Luke Brooks via plug on 6 Jul 2021 10:06:46 -0700

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Re: [PLUG] Python nested dict data structure

This little class would do what you want although it's pretty limited in functionality so far since I made it specifically for this example

>>> x = PerlObject()

>>> company = 'Acme Inc'

>>> x[company]['region'] = 'US'

>>> x[company]['counter'] += 3

>>> x

{'Acme Inc': {'region': US, 'counter': 3}}

class PerlObject:

    def __init__(selfvalue=None):

        self.Value = value


    def __getitem__(selfkey):


        if key not in self.Value:

            self.Value[key] = PerlObject()

        return self.Value[key]


    def __setitem__(selfkeyvalue):


        if isinstance(valuePerlObject):

            self.Value[key] = value


            self.Value[key] = PerlObject(value)


    def __delitem__(selfkey):


        if key in self.Value:

            del self.Value[key]


    def __add__(selfother):

        self.checkType(numbers.Number, 0)

        if isinstance(otherPerlObject):

            other.checkType(numbers.Number, 0)

            return PerlObject(self.Value + other.Value)


        return PerlObject(self.Value + other)


    def checkType(selftdfv=None):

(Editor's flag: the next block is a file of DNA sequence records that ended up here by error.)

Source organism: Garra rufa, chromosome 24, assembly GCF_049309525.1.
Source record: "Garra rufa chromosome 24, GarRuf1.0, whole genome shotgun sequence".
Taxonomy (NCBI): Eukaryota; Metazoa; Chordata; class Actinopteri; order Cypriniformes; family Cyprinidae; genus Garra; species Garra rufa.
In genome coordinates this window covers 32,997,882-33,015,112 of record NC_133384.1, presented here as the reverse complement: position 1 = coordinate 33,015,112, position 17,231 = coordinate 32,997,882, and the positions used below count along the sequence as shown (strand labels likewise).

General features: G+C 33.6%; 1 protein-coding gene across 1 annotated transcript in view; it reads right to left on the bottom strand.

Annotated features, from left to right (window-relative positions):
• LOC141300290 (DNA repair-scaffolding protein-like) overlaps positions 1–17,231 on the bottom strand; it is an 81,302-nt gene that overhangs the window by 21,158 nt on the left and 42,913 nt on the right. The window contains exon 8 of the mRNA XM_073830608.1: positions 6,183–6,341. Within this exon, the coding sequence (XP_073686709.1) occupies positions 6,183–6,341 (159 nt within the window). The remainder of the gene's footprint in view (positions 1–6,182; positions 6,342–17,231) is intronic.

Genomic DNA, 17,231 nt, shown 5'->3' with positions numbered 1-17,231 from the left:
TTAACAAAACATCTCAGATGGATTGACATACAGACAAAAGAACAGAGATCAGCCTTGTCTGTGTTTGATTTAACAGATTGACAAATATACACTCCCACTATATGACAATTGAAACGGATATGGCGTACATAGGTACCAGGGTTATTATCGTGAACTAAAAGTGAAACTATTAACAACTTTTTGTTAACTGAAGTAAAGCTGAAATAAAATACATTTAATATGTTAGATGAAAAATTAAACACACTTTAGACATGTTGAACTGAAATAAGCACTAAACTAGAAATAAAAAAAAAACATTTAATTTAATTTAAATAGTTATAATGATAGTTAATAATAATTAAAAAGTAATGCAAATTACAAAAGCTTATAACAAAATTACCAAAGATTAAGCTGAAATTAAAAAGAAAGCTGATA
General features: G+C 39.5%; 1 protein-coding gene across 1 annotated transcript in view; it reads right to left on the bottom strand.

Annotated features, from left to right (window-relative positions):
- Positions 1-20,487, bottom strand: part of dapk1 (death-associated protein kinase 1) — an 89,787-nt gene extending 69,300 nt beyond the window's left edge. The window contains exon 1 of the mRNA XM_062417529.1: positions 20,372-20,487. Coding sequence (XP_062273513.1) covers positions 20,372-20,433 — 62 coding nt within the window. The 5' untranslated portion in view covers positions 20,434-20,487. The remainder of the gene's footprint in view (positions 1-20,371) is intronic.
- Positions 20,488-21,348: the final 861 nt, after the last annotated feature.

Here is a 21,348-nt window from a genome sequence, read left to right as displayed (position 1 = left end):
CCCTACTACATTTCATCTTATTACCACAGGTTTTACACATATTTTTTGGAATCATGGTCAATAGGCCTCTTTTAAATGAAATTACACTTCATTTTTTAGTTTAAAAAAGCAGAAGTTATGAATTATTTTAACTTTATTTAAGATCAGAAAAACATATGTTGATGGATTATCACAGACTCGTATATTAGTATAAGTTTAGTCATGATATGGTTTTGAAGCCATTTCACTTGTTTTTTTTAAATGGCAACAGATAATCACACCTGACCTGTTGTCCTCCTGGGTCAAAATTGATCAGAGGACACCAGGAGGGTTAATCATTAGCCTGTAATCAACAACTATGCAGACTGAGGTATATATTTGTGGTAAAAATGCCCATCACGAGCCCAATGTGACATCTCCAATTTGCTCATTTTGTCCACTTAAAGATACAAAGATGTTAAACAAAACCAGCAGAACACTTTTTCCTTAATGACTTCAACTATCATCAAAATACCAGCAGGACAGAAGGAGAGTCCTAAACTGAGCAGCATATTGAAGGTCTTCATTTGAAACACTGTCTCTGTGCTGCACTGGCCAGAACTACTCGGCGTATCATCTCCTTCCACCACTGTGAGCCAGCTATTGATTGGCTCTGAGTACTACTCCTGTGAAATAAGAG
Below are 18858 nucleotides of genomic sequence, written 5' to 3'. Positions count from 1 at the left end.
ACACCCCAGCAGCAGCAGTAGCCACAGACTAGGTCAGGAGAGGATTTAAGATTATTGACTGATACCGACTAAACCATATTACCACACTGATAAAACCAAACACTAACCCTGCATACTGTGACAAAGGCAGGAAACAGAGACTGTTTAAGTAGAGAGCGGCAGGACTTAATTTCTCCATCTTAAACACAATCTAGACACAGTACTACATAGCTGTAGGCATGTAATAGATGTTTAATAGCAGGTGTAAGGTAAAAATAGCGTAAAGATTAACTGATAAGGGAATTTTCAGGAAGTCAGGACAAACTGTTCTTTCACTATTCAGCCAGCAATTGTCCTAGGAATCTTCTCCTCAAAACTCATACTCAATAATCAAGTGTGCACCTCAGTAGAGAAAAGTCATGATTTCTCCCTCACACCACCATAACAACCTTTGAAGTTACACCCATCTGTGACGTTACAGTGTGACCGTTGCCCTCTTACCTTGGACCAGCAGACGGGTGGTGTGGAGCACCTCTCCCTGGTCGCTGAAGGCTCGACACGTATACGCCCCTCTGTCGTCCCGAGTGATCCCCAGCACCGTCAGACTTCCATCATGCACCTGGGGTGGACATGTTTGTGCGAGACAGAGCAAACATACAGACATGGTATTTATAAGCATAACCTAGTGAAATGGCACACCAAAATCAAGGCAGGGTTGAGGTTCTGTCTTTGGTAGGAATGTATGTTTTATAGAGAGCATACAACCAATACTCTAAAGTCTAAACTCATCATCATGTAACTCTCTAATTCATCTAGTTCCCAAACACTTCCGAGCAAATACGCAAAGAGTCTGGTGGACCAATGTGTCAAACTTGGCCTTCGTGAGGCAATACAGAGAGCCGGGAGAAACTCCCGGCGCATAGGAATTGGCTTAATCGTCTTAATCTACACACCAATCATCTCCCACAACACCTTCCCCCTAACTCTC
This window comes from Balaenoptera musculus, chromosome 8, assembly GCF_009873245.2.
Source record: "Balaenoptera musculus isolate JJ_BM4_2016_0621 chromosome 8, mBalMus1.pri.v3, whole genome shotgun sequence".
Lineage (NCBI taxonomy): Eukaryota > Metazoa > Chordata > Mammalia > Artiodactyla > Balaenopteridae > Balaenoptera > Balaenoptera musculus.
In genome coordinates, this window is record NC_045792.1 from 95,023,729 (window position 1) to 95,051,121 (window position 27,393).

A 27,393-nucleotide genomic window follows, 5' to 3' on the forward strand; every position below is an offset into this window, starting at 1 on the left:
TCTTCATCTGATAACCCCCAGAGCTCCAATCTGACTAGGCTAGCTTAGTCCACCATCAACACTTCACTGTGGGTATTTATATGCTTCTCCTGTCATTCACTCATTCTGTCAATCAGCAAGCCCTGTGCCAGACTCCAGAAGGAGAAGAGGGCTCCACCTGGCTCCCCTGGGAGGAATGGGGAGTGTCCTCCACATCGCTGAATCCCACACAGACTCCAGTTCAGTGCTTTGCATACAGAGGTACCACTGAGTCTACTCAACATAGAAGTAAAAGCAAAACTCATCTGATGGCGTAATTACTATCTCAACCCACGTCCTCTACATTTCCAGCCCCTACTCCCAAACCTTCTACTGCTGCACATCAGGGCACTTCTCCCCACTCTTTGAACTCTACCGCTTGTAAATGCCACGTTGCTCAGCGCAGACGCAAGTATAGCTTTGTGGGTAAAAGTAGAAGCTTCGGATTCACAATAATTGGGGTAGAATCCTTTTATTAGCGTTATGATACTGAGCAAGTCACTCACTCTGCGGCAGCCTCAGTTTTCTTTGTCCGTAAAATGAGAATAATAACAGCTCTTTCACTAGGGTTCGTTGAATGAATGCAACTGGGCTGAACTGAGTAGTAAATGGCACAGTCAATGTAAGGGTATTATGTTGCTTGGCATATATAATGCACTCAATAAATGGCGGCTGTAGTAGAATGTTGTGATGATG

if self.Value == None:

            if dfv != None:

                self.Value = dfv


                self.Value = t()

        elif not isinstance(self.Value, t):

            raise Exception("Object does not support operation")


    def __repr__(self):

        return str(self)


    def __str__(self):

        return str(self.Value)

On Tue, Jul 6, 2021, 10:41 AM Victor via plug <> wrote:
>> # Add/inc_nstkv a value in a nested d
>> def inc_nstkv(d, key, subkey, value):
>>      d.setdefault(key, dict())
>>      d[subkey] = d.get(subkey, 1) + 1
d[subkey] = d.get(subkey, 0) + value
>### But that doesn't use `value`.  I guess I should have called
>### it accumulate and not increment.  This doesn't work:
>        d[subkey] = d.get(subkey, 1) += value
>### And I think it overwrites the region value, depending on order
>### (which will be unpredictable).

Oops, you're right that .get() should be using 0 as the default and
+value; fixed inline above. What led me to think of .setdefault() and
.get() was that you wrote their exact logic using other code plus the
explanation that you're pulling data from multiple sources where you
don't have a uniform dictionary output in mind. You can even eliminate
the functions you created entirely using .setdefault() and .get(), but
it's up to you if that diminishes readability. Example below.

> And I think it overwrites the region value, depending on order
I don't believe that's a problem, but maybe I'm not understanding your
expected output.

d = dict()
company = 'Acme Inc'

# If "company" key exists, add or set the "region" subkey; else the
"company" key should default to an empty dictionary then add or set
the "region" subkey.
d.setdefault(company, dict())['region'] = 'US'

# If "counter" key exists, get it's current value and add X; if
"counter" does not exist, return 0 as the default and add X.
d['counter'] = d.get('counter', 0) + 1
d['counter'] = d.get('counter', 0) + 2

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